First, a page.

Metropolitan General Manager Issues Statement on Decreased State Water Project Allocation

News for Immediate Release__
Metropolitan General Manager Issues Statement on Decreased State Water Project Allocation
March 18, 2022

Adel Hagekhalil, general manager of the Metropolitan Water District of Southern California, issues the following statement on the California Department of Water Resources’ announcement to decrease the State Water Project allocation to 5 percent.


“California is seeing drought conditions like we’ve never seen before – simply put, nature has changed faster than anything we expected. Today’s announcement by the state is another stark indicator of our increasingly stressed water supply and the gravity of the situation we are facing. On average, 30 percent of the water we use in Southern California comes from the State Water Project. But through three years of low allocations, we’re getting a fraction of what we used to receive – lower deliveries than any time in history.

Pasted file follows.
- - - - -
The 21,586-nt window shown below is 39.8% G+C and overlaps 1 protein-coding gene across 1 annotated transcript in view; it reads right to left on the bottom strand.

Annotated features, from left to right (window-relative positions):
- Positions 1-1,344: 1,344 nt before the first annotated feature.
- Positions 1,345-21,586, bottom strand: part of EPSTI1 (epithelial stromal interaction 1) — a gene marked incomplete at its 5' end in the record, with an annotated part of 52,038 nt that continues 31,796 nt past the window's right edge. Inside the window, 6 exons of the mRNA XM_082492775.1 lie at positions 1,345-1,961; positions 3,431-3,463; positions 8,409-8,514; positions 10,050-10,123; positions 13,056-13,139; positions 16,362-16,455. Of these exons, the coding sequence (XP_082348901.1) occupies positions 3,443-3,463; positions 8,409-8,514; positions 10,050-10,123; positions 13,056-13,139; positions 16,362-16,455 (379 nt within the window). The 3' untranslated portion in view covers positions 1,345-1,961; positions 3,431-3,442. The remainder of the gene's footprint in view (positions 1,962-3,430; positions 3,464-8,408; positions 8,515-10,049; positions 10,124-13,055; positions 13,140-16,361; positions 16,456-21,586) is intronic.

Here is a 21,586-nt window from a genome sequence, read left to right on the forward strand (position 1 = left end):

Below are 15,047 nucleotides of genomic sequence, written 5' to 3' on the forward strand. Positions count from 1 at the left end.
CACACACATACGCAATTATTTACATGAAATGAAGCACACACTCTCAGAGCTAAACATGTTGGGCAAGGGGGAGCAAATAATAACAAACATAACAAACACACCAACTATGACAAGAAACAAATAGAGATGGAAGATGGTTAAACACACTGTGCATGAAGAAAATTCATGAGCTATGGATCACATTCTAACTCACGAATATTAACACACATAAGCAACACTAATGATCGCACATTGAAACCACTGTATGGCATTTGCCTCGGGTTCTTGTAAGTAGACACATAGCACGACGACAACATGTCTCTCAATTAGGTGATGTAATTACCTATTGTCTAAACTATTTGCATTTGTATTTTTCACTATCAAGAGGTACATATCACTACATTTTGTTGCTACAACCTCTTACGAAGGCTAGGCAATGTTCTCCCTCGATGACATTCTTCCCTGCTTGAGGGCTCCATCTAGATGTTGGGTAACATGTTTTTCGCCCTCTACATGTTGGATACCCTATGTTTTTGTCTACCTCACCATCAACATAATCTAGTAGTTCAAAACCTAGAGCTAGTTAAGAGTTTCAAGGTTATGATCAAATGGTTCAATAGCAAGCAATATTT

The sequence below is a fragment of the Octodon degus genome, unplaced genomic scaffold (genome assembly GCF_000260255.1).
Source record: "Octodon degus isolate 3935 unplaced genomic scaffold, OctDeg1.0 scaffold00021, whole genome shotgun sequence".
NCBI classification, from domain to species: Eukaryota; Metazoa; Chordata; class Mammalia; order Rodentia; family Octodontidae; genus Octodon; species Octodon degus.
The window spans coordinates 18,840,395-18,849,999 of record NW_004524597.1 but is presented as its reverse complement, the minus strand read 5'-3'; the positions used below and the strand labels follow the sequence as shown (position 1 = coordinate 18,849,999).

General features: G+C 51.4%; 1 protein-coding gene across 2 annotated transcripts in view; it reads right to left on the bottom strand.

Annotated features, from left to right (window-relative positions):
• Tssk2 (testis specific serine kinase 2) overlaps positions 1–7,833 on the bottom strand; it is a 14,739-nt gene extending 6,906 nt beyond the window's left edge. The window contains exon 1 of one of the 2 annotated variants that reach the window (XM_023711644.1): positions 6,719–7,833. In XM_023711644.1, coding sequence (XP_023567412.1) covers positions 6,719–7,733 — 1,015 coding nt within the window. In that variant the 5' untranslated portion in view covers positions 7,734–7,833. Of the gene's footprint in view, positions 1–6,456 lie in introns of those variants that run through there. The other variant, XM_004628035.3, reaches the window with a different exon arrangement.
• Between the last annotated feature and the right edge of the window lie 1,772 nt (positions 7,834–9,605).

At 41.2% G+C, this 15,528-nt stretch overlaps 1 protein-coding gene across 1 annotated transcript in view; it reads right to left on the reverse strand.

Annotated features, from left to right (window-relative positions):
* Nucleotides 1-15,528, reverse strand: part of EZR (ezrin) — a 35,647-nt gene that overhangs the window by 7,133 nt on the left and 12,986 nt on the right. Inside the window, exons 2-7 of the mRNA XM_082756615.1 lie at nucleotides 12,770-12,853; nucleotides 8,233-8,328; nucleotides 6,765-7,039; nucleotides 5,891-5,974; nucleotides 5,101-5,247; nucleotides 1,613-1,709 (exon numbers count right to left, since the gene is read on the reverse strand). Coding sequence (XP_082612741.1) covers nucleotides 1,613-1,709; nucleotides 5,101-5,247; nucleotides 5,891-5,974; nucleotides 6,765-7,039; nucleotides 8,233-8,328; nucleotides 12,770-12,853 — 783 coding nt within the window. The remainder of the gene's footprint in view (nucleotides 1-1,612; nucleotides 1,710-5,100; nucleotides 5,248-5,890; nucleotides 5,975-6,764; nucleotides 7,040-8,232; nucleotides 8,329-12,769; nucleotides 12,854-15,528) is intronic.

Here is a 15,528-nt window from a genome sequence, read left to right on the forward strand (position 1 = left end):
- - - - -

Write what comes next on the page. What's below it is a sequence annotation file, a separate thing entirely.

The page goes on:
“Unfortunately, so far the level of conservation we’re seeing from the public is not matching the severity of these conditions. We all need to take this drought more seriously and significantly step up our water-saving efforts to help preserve our dropping storage levels and ensure we have the water we need into the summer and fall. Some communities are particularly reliant on SWP supplies, including parts of Ventura, Los Angeles and San Bernardino counties. The residents and businesses in these communities especially need to reduce their water use immediately.


“While Metropolitan and its member agencies are making new supply investments that will help in future droughts, we need greater conservation now to get through these historic conditions. “We also need the partnership of the state and the federal government to create climate resilient local water supplies and storage to adapt to the changing climate.”



The Metropolitan Water District of Southern California is a state-established cooperative that, along with its 26 cities and retail suppliers, provide water for 19 million people in six counties. The district imports water from the Colorado River and Northern California to supplement local supplies, and helps its members to develop increased water conservation, recycling, storage and other resource-management programs.

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